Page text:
Sanctions: OFAC Penalties on European Companies

The relationship between the US and the EU has undoubtedly been friendly. However, the recent sanctions regime implemented by the Office of Foreign Assets Control (OFAC) of the US Treasury Department has created friction with the EU’s blocking statute. Under OFAC’s sanctions regime, EU companies with US touchpoints are mandated to comply with US sanctions. On the other hand, the EU’s blocking statute prohibits EU companies from complying with US sanctions against Iran. This article examines some of the issues arising from the EU and US sanctions regimes by highlighting some of the latest enforcement trends by OFAC against EU financial institutions. In addition, it proffers recommendations to mitigate OFAC sanctions violations by EU institutions.

Blocking Statute

The EU’s blocking statute was first introduced in 1996 to protect EU companies from the harsh effects of US sanctions against Iran, Cuba and Libya. In August 2018,1 the regulation was updated in response to re-imposed US sanctions against Iran by the Trump administration.2 This update was made to protect the interest of EU companies, which in turn created an additional compliance burden and a dilemma for EU companies with US touchpoints. According to the blocking statute, ending commercial activity with an Iranian company or Iran only for the purposes of complying with US secondary sanctions can be punishable with a fine of up to 500,000 euros. In addition, the blocking statute3 prohibits EU persons from the following:

  • Complying with any requirement or prohibition listed under US sanctions against Cuba, Libya and Iran (the ‘blocked sanctions’)
  • Recognising or enforcing any judgment or decision of a judicial or administrative authority outside the European community giving effect to blocked sanctions

EU vs US Lists of Sanctioned Persons and Entities

It is easier for EU companies to comply with US sanctions when persons and entities are targeted by both lists. However, the difference between the lists of sanctioned persons and entities in the EU and the US presents challenges to multinational companies and compliance professionals.

Whilst compliance with international sanctions regimes requires a deliberate commitment from the organisation’s top management, the uncertainty and ambiguity in sanctions legislation and global enforcement frameworks have continued to concern companies globally. Any European organisation that wants to comply with sanctions regimes will have to count the cost and take an informed business decision on whether there could be a reason other than OFAC sanctions to discontinue business with a US-sanctioned entity. For example, EU companies can discontinue business for commercial reasons without reference to US sanctions. This is a better way to avoid claims arising from the discontinuation of business because of US sanctions.

EU Waivers

The blocking statute is not a defence for violating US sanctions. In addition, failure to obtain a waiver from the EU is not ground for exempting non-compliance with US sanctions. OFAC views violations of US sanctions strictly and even considers the blocking statue to be an aggravating factor that requires severe enforcement actions. Therefore, it is in the interest of EU companies to seek timely and appropriate waivers where non-compliance will have severe commercial consequences.

Penalties on European Businesses

The EU and Switzerland together account for most payments for violating US sanctions. Europeans paid 83% of the total amount of fines or over 4.6 billion US dollars. When the fines paid by Switzerland are added to those of the EU, their aggregate share amounts to 94% (over 5.3 billion US dollars) out of a total fine of 5.6 billion US dollars between 2009 and 2019. Cases of sanctions violations vary among European countries. For instance, British firms have paid 15 out of 40 fines whilst France, the Netherlands and Germany account for five fines each out of the 40. It is on record that Swedes have paid fines three times; Italians twice; and Danes, Belgians and Austrians once each. Lastly, a company from Luxembourg paid a fine just once.4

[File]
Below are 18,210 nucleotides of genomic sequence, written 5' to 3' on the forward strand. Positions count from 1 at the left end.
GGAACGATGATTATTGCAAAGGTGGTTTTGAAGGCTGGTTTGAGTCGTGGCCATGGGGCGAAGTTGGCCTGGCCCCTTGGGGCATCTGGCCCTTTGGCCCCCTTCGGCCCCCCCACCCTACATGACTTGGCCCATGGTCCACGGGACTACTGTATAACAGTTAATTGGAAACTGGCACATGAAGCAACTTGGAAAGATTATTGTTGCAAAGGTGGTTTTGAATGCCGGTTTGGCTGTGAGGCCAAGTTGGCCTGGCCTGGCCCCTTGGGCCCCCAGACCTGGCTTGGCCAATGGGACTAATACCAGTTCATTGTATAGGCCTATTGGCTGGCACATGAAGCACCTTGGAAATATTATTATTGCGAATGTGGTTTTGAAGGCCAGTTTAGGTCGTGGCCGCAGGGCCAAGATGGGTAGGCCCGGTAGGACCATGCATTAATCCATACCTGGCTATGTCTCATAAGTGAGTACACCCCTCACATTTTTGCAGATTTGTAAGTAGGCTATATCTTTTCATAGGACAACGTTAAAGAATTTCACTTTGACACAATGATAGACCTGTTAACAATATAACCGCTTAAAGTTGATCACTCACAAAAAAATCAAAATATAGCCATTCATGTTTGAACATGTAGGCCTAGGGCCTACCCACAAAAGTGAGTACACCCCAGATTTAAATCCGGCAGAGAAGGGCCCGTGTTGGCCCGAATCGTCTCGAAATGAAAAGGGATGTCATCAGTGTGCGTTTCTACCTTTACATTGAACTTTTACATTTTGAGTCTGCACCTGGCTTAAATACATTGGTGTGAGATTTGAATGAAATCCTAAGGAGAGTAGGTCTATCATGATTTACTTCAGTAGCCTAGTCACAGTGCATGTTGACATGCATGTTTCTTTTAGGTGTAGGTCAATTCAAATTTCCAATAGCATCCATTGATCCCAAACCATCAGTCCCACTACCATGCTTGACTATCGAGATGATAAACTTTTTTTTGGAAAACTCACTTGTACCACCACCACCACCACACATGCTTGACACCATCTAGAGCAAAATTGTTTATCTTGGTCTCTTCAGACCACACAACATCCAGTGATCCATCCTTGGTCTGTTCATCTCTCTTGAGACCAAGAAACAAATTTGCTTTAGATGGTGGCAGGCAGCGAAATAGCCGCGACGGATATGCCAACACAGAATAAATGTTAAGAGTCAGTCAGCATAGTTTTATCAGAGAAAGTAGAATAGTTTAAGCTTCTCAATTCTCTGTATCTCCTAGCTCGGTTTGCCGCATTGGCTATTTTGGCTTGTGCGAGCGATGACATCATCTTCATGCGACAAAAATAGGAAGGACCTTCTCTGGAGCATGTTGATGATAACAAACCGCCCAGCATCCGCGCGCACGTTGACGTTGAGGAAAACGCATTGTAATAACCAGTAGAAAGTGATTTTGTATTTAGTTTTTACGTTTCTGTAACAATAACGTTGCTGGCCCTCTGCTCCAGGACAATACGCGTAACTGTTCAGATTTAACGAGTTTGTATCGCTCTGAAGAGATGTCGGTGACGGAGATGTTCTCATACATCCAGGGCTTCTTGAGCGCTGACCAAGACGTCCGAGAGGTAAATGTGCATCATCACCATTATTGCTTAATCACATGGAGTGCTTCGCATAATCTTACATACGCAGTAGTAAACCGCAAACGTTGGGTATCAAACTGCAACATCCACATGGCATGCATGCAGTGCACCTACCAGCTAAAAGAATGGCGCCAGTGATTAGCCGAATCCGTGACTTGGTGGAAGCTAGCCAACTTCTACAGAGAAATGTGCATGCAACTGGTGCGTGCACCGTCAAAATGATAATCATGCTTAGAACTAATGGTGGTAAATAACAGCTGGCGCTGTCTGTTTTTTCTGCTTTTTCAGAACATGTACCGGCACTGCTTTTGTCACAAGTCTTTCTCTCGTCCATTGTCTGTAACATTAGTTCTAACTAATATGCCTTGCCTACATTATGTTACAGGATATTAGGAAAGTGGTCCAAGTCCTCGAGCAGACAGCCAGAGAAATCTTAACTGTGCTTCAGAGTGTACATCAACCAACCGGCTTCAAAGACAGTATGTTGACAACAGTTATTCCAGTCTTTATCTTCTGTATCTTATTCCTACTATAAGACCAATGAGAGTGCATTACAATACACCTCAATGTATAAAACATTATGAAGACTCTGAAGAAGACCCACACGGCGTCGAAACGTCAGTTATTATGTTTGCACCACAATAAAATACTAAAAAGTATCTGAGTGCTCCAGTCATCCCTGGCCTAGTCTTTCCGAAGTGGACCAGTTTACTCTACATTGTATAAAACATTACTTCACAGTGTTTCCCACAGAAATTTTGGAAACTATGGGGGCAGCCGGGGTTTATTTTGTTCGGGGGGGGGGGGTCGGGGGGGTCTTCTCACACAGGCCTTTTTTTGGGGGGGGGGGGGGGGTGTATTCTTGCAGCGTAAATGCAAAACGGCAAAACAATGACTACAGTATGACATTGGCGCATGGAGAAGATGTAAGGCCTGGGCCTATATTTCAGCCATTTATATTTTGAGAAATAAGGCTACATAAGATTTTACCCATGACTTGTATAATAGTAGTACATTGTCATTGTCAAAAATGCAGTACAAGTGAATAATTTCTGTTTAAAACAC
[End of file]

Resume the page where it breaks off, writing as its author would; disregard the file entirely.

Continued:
It is worth noting that 22 out of 40 EU companies fined were banks. For over 10 years, European banks have paid more than 4.5 billion US dollars in fines5 to the US Treasury Department. The French bank BNP Paribas SA paid over 963 million US dollars in 2014. In 2019, the British bank Standard Chartered paid over 639 million US dollars and the Italian bank UniCredit paid a combined 611 million US dollars for its German, Austrian and Italian branches.6 In 2012, the Dutch bank ING paid 619 million US dollars whilst the British bank HSBC paid 375 million US dollars.7

Top management of EU companies must pay equal attention to US sanctions as they do to EU sanctions

The exposure of EU companies to US sanctions is high, and the blocking statute has only made the situation more difficult for EU companies. It is one thing to meet the requirements of an effective sanctions programme under OFAC’s guidelines when assessed in the face of a violation, it is another matter altogether to turn wilful blindness to US sanctions. EU companies that are interested in complying with US sanctions in relation to Iran, Cuba, Venezuela or sanctions in general, must pay attention to the following components of their sanctions’ compliance programme.

How Can EU Companies Mitigate OFAC Sanctions Violations?

The first and most basic task of a compliance professional is to identify situations that can pose potential compliance risks and proffer steps to mitigate these risks. Compliance professionals must highlight compliance obligations as applicable under both the US sanctions and the blocking statute by assessing the severity of the risk. In addition, they must consider the extent of the company’s activities with the US and the impact that compliance with US sanctions will have on EU contracting partners. However, how the company proceeds should be decided by top management, not the compliance professional.